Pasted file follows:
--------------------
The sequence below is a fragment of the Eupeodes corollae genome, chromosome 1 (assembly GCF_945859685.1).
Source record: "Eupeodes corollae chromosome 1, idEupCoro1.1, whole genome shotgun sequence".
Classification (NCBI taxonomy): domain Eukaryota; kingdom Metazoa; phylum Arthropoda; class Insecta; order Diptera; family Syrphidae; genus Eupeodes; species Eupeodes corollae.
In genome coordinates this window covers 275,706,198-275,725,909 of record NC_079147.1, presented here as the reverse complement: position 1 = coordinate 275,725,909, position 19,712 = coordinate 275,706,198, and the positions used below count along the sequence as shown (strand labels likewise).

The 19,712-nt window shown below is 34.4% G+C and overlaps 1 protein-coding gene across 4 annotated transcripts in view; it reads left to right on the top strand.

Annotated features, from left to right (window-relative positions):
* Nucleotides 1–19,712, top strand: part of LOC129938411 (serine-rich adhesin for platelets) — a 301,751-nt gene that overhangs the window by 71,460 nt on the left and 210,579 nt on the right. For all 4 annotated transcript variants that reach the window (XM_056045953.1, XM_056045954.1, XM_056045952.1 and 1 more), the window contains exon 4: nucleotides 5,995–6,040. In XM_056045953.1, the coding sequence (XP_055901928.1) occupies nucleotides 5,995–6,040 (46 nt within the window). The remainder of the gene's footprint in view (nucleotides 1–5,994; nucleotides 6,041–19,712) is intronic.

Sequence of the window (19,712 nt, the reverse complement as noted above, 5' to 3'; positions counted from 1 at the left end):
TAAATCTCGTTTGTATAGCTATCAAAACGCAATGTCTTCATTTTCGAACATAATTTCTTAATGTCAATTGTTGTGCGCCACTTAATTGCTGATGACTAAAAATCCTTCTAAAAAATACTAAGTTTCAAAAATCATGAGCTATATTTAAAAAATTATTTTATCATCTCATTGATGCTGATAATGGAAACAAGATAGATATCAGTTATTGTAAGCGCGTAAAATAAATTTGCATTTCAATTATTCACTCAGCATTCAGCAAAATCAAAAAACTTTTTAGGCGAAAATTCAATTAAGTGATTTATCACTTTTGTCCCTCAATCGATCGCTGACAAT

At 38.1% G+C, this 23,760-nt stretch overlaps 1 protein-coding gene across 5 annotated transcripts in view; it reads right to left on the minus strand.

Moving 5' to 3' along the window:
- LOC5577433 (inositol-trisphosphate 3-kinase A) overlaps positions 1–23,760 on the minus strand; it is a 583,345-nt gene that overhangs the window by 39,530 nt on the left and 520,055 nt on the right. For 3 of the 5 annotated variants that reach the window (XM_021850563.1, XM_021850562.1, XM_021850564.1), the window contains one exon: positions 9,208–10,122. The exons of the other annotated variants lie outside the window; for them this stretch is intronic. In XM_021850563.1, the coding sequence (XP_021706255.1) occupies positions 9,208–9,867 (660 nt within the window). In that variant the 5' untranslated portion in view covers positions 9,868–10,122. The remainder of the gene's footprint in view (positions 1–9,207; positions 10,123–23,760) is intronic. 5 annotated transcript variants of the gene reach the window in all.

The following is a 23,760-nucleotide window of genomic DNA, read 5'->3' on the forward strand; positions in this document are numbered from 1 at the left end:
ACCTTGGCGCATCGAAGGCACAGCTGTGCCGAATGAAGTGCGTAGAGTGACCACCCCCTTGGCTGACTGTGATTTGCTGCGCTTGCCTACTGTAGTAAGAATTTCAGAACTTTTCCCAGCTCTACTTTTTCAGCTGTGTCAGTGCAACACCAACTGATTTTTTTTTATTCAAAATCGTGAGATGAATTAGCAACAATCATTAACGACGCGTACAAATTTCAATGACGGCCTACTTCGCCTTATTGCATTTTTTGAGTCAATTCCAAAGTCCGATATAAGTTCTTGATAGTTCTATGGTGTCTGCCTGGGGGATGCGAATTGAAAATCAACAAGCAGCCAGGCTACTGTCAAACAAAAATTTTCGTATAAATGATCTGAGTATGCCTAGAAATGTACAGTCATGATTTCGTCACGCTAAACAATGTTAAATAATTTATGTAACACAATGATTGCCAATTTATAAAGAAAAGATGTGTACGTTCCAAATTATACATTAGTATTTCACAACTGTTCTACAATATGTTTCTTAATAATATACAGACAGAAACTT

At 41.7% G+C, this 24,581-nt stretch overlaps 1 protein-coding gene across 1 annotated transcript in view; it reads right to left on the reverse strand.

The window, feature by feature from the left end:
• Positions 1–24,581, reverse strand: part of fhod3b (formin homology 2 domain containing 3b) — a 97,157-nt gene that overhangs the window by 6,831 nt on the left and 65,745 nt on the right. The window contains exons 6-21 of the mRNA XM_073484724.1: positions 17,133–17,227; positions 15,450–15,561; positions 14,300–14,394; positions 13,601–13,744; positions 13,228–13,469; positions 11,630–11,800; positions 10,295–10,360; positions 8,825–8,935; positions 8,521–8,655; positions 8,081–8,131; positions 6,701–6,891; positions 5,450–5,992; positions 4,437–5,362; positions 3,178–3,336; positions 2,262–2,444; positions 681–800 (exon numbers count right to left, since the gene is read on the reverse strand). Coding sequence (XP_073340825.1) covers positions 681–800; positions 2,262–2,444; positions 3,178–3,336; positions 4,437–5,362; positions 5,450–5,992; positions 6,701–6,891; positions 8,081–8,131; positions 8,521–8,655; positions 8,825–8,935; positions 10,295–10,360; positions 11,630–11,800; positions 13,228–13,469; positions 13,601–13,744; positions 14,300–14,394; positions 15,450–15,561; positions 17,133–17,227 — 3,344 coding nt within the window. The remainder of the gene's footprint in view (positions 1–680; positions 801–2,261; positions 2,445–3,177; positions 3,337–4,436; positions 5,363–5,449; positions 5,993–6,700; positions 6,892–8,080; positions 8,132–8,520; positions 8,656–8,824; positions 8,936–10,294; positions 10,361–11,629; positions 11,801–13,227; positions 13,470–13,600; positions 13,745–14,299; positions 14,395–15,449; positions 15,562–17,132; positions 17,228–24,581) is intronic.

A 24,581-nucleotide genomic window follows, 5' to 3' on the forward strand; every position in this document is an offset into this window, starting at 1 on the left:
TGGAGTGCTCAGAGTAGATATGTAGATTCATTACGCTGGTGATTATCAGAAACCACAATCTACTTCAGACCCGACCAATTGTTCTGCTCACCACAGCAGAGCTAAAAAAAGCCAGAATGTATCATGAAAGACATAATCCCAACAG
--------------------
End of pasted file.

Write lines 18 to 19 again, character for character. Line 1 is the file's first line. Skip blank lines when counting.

A 24,581-nucleotide genomic window follows, 5' to 3' on the forward strand; every position in this document is an offset into this window, starting at 1 on the left:
TGGAGTGCTCAGAGTAGATATGTAGATTCATTACGCTGGTGATTATCAGAAACCACAATCTACTTCAGACCCGACCAATTGTTCTGCTCACCACAGCAGAGCTAAAAAAAGCCAGAATGTATCATGAAAGACATAATCCCAACAG